Clearing NFS Hang-ups on the MHPCC Clusters

We occasionally see issues where the nfs server on one machine and the client on another machine develop some communication troubles and cause various kinds of hang-ups and glitches. This pages discusses the types of issues and how to recover.

Hung 'df'

Occasionally, on the nfs client, the command 'df' will hang-up on one of the entries. Eventually it will time out, reporting the machine for which 'df' had a problem. In this case, it is usually possible to clear out the problem on the client by unmounting the sticking nfs mount point. To find the mount point of interest without waiting for the NFS timeout to occur, follow these simple steps:

  • issue 'df' and ctrl-c when it hangs
  • cat /etc/mtab and look for the first entry not listed by your nfs -- there is your problem mount point
  • umount filesystem (eg, umount /data/ipp009.0)

Ghost automount entries

Occasionally, the nfs client will have entries in the automount directory that are not listed in 'df'. This can happen and not cause problems if the nfs entry was somehow misplaced in /etc/mtab. However, sometimes the directory will hang on any interactions. In these cases, a simple umount of the filesystem usually does not fix the problem. Sometimes umount -f may fix it, but my success this was has been sporadic. The following script seems to be generally successful (though sometimes it takes 2 or 3 tries of the script). In this example, the nfs partition is coming from ipp009:/export/ipp009.0 and is automounted to /data/ipp009.0.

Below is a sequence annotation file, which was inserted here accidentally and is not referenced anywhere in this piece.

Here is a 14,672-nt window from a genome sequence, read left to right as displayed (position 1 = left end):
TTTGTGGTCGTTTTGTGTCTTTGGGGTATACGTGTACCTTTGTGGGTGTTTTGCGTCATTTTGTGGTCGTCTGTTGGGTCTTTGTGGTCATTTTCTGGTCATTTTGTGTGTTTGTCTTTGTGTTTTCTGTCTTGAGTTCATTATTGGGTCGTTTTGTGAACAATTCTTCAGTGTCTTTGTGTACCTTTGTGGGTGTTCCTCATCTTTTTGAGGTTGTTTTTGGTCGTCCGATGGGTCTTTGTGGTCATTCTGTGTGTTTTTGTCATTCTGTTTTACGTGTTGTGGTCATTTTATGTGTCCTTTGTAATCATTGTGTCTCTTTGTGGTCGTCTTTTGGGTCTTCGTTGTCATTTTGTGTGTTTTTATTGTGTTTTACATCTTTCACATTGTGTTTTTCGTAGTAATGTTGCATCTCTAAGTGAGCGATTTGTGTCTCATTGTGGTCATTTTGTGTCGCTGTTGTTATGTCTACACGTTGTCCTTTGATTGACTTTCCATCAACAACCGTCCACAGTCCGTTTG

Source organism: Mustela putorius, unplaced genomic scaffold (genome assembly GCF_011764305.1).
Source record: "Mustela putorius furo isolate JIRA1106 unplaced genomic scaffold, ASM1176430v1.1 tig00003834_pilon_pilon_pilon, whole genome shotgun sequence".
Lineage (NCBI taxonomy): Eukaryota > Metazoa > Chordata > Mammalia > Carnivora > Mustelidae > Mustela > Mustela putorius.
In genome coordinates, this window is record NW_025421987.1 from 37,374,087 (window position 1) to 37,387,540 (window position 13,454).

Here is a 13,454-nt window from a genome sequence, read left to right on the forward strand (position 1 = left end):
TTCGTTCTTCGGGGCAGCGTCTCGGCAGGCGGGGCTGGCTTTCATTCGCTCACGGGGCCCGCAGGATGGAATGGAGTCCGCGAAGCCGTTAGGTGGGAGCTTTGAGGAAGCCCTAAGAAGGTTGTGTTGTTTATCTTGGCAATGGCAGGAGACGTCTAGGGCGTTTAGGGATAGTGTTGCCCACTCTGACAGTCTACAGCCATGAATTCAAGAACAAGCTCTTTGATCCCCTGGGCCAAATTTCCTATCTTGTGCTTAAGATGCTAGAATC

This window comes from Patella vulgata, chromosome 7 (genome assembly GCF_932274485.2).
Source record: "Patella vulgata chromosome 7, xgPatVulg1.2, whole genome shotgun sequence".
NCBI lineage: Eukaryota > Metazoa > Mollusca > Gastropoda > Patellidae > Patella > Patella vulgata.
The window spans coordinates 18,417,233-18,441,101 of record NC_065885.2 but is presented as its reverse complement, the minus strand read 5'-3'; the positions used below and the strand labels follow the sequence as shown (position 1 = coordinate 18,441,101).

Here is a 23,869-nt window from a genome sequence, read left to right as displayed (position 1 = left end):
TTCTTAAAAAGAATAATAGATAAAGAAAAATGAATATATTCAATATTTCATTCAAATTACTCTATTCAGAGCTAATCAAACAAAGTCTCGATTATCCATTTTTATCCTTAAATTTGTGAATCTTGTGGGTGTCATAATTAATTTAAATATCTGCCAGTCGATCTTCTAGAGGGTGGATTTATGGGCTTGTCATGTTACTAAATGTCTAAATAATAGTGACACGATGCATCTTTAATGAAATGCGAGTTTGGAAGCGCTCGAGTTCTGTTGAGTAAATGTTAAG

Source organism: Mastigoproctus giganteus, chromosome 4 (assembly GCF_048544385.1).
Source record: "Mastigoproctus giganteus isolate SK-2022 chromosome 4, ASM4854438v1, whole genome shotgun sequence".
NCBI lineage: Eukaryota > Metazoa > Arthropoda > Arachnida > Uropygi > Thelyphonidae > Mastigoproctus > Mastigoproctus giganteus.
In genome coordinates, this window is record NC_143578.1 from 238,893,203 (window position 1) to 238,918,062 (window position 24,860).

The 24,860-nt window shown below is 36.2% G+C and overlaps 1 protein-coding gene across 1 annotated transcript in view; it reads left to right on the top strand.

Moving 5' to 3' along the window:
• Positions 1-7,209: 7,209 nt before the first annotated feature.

mkdir -p /tmp/foo

umount -f -v /data/ipp009.0
mount ipp009:/export/ipp009.0 /tmp/foo
umount /tmp/foo

ls /data/ipp009.0

(Note that the last step is only to demonstrate that the process worked).

NFS hang-ups and machine behavior

The image below shows the 1-minute load reported by Ganglia for (part of) the MHPCC cluster for a certain period. In this period, a number of machines had nfs problems with /data/ipp009.0. Those same machines are the ones for which the load has a regular 10-minute spike from low to high load levels. It seems that the existing nfs check script is triggering these load spikes by interacting with /data/ when some of the entries in /data/ were causing nfs problems.

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